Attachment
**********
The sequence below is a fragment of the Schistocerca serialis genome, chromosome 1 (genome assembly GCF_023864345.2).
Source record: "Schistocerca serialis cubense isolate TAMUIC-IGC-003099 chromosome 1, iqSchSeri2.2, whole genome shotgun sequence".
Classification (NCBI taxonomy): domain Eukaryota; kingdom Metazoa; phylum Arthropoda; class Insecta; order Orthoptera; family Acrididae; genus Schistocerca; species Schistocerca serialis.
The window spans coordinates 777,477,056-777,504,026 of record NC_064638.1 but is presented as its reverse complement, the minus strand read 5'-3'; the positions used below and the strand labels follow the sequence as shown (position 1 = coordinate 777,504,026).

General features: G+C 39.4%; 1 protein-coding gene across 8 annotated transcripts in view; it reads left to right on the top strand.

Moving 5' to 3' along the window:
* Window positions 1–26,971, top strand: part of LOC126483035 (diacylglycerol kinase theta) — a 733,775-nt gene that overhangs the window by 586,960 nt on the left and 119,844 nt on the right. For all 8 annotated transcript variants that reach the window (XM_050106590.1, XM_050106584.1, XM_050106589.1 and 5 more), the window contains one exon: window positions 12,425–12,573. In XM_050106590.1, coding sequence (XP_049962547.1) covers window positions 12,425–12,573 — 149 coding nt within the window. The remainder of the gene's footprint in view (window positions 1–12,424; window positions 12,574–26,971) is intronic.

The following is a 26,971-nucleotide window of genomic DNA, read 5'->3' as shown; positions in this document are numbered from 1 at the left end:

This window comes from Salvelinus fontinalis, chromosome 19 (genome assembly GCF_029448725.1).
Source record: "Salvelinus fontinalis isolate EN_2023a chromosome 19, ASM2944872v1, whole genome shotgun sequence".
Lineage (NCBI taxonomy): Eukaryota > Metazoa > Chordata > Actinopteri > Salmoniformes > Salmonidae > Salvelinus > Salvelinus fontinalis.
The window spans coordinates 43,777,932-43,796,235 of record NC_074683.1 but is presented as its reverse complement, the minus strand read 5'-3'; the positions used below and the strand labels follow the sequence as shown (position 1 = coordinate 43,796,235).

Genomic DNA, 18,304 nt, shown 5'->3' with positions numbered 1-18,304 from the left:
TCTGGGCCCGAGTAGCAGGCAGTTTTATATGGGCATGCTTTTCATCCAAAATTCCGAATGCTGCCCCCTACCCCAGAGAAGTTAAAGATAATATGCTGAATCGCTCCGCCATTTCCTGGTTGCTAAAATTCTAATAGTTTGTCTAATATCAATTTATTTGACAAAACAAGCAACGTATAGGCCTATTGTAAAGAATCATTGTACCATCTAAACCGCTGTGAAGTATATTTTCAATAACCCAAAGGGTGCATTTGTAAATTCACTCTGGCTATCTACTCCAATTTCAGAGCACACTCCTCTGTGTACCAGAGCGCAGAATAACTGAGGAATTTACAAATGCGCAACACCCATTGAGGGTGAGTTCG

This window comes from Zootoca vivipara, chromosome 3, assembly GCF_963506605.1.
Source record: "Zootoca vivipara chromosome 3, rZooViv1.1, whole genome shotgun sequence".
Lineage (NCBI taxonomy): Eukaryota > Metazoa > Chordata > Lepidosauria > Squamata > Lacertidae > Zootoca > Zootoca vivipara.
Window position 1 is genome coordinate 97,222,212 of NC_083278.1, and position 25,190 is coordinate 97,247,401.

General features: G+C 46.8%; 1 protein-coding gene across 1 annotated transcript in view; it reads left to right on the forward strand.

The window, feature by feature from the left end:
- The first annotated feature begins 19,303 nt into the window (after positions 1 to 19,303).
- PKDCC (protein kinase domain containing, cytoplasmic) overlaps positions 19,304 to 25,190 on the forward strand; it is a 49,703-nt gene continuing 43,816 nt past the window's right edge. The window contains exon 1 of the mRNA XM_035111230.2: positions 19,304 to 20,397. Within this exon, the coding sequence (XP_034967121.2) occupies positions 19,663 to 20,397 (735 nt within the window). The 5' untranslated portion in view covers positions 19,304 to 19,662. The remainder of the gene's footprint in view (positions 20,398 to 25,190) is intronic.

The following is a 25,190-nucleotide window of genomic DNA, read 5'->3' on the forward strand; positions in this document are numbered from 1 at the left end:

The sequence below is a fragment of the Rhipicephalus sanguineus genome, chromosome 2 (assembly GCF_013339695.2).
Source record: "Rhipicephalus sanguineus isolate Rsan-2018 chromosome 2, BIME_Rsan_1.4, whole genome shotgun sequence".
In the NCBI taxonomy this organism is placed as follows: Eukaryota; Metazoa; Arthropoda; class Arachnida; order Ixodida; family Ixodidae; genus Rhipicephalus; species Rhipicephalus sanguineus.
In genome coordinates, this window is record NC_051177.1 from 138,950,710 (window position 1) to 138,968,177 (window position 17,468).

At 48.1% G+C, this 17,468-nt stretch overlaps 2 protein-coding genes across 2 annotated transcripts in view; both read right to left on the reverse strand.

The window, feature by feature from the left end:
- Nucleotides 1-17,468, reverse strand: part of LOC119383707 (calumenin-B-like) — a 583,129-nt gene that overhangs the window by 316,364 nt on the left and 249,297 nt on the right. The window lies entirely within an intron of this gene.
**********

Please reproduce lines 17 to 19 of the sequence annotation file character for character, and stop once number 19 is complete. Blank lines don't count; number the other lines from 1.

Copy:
Lineage (NCBI taxonomy): Eukaryota > Metazoa > Chordata > Lepidosauria > Squamata > Lacertidae > Zootoca > Zootoca vivipara.
Window position 1 is genome coordinate 97,222,212 of NC_083278.1, and position 25,190 is coordinate 97,247,401.

General features: G+C 46.8%; 1 protein-coding gene across 1 annotated transcript in view; it reads left to right on the forward strand.